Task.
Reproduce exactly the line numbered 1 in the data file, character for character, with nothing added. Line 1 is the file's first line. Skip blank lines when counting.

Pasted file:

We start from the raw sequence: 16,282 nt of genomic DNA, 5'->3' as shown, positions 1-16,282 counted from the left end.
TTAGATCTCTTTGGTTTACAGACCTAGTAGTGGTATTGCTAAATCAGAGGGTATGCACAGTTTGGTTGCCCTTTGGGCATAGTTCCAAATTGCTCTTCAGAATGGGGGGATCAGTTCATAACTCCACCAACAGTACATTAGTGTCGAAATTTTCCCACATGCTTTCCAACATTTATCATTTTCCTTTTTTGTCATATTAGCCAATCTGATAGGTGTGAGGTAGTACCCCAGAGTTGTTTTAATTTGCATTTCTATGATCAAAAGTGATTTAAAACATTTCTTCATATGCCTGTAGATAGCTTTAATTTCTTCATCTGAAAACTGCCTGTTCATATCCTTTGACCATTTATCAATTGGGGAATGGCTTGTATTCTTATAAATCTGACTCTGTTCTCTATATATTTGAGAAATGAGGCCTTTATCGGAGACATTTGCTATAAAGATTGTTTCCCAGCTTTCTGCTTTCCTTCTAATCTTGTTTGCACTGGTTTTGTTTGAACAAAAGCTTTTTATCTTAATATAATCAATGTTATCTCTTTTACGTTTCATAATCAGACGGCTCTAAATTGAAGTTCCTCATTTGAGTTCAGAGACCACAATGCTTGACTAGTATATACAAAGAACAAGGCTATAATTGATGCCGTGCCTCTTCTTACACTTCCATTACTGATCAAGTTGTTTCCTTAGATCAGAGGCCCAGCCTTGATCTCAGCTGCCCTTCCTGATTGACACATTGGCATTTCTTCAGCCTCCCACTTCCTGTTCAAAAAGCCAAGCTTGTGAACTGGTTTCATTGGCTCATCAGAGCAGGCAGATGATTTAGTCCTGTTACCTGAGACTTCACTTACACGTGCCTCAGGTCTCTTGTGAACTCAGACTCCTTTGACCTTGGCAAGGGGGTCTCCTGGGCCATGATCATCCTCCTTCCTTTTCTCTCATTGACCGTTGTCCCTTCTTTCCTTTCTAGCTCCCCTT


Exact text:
We start from the raw sequence: 16,282 nt of genomic DNA, 5'->3' as shown, positions 1-16,282 counted from the left end.